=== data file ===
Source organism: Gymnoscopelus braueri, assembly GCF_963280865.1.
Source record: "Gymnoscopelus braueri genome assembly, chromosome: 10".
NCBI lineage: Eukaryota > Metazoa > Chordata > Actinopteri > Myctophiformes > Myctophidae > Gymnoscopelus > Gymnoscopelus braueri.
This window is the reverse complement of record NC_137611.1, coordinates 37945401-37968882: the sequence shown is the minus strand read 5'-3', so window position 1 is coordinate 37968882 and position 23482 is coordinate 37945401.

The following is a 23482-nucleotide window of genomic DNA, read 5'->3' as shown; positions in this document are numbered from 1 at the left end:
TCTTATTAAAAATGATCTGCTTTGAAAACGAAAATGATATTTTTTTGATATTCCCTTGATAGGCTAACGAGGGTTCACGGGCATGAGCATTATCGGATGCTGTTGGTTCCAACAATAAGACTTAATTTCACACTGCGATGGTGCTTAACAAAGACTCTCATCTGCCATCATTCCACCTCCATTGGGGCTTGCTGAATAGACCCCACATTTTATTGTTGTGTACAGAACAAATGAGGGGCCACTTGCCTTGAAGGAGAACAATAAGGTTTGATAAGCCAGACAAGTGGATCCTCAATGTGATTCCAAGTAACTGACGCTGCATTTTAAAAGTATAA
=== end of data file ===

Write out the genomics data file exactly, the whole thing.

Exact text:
Source organism: Gymnoscopelus braueri, assembly GCF_963280865.1.
Source record: "Gymnoscopelus braueri genome assembly, chromosome: 10".
NCBI lineage: Eukaryota > Metazoa > Chordata > Actinopteri > Myctophiformes > Myctophidae > Gymnoscopelus > Gymnoscopelus braueri.
This window is the reverse complement of record NC_137611.1, coordinates 37945401-37968882: the sequence shown is the minus strand read 5'-3', so window position 1 is coordinate 37968882 and position 23482 is coordinate 37945401.

The following is a 23482-nucleotide window of genomic DNA, read 5'->3' as shown; positions in this document are numbered from 1 at the left end:
TCTTATTAAAAATGATCTGCTTTGAAAACGAAAATGATATTTTTTTGATATTCCCTTGATAGGCTAACGAGGGTTCACGGGCATGAGCATTATCGGATGCTGTTGGTTCCAACAATAAGACTTAATTTCACACTGCGATGGTGCTTAACAAAGACTCTCATCTGCCATCATTCCACCTCCATTGGGGCTTGCTGAATAGACCCCACATTTTATTGTTGTGTACAGAACAAATGAGGGGCCACTTGCCTTGAAGGAGAACAATAAGGTTTGATAAGCCAGACAAGTGGATCCTCAATGTGATTCCAAGTAACTGACGCTGCATTTTAAAAGTATAA